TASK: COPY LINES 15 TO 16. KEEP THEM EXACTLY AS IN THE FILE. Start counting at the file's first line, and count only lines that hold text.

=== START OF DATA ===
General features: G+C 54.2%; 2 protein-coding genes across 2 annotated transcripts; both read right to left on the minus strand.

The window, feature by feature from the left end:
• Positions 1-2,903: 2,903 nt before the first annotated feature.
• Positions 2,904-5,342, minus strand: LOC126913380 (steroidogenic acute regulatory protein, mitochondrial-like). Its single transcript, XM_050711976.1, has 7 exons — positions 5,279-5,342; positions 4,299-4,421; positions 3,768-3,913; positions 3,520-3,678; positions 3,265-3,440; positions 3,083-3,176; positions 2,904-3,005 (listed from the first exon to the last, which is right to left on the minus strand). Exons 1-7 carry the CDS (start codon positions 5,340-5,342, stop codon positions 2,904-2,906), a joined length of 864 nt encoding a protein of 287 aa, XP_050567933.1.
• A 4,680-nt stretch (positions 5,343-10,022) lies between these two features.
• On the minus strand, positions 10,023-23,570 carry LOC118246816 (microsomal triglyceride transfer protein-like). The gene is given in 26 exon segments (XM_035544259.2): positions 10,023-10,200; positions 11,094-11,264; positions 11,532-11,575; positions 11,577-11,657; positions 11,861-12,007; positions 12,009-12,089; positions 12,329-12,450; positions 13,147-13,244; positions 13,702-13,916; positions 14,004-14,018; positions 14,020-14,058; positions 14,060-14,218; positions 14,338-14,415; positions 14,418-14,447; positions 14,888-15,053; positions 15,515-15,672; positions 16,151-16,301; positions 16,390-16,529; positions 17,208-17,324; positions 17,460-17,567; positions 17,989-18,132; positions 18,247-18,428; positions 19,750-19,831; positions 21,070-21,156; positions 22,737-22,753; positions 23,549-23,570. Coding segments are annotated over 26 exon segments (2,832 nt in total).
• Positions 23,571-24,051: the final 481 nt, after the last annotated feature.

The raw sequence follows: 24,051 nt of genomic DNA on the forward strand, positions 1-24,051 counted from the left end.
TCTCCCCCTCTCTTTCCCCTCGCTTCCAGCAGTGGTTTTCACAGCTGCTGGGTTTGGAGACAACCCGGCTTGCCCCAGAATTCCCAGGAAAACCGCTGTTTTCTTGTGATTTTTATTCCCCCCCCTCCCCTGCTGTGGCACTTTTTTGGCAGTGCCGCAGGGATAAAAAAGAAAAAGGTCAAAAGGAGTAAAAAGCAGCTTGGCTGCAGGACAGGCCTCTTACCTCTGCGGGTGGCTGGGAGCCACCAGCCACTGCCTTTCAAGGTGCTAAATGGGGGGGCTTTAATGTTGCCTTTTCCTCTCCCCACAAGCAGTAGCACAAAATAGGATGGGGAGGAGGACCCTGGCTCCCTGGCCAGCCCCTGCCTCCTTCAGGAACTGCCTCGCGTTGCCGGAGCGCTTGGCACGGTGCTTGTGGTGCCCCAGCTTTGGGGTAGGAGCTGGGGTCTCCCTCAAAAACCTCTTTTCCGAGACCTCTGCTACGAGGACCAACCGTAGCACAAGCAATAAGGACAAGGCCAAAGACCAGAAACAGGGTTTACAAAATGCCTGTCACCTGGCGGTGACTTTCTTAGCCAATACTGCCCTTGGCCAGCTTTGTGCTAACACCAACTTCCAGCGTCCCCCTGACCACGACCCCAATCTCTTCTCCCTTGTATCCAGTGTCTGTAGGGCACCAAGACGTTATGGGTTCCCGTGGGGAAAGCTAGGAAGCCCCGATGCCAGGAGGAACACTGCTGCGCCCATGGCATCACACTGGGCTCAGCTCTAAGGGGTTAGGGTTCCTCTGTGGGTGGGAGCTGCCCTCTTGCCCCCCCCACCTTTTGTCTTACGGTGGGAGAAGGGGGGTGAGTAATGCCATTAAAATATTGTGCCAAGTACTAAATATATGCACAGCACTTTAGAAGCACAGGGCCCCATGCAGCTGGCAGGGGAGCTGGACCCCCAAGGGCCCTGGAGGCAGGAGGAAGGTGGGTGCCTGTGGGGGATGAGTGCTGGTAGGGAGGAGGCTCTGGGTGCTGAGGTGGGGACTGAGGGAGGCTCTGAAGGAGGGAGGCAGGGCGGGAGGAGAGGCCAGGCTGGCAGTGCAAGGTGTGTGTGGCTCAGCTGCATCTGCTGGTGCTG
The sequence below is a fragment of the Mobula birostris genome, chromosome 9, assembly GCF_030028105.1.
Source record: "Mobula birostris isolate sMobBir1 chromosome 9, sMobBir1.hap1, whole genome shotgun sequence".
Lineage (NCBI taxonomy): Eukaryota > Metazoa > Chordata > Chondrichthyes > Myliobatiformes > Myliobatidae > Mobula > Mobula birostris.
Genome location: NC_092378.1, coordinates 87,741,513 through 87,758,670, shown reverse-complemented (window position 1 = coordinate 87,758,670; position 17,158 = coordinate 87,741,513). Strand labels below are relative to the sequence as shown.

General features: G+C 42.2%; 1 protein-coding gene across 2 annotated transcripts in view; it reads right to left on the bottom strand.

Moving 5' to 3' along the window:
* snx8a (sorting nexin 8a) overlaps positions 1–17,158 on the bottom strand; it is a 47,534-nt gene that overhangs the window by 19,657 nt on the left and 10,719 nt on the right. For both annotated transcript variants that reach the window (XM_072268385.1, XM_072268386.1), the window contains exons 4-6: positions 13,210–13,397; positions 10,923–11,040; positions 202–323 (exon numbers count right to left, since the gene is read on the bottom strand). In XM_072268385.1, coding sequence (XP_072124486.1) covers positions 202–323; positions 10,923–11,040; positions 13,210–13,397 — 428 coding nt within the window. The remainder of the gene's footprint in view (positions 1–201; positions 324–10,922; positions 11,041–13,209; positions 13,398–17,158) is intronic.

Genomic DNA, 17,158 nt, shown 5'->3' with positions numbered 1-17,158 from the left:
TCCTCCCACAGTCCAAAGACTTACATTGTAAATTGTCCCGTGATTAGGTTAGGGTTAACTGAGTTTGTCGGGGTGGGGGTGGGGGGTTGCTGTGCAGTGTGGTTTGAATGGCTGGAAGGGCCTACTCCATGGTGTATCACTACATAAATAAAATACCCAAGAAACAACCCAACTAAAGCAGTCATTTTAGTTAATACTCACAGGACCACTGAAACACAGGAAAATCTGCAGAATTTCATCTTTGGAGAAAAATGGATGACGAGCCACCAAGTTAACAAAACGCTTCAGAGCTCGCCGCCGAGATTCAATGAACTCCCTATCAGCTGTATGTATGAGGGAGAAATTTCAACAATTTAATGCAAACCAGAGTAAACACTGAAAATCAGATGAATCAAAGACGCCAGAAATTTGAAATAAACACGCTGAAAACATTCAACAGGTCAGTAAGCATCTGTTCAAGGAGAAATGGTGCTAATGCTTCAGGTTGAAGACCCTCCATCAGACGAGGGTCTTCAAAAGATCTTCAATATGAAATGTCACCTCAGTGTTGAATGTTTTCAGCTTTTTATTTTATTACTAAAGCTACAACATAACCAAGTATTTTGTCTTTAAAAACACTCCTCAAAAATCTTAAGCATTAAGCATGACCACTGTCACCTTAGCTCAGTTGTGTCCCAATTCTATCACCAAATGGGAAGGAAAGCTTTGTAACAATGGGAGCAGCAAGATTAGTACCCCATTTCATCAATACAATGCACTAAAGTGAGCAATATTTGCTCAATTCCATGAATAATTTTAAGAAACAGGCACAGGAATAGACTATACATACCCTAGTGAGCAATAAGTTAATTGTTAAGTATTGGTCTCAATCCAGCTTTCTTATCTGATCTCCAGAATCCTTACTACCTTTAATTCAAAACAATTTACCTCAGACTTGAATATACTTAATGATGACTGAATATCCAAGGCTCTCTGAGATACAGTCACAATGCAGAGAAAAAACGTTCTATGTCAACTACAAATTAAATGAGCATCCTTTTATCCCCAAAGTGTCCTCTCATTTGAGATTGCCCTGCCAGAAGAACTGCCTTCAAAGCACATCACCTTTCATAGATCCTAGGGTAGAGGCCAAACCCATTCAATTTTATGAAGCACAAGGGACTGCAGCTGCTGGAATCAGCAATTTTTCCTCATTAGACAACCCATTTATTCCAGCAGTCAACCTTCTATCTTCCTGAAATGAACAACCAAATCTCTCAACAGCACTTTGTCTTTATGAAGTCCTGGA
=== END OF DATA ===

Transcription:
Moving 5' to 3' along the window:
* snx8a (sorting nexin 8a) overlaps positions 1–17,158 on the bottom strand; it is a 47,534-nt gene that overhangs the window by 19,657 nt on the left and 10,719 nt on the right. For both annotated transcript variants that reach the window (XM_072268385.1, XM_072268386.1), the window contains exons 4-6: positions 13,210–13,397; positions 10,923–11,040; positions 202–323 (exon numbers count right to left, since the gene is read on the bottom strand). In XM_072268385.1, coding sequence (XP_072124486.1) covers positions 202–323; positions 10,923–11,040; positions 13,210–13,397 — 428 coding nt within the window. The remainder of the gene's footprint in view (positions 1–201; positions 324–10,922; positions 11,041–13,209; positions 13,398–17,158) is intronic.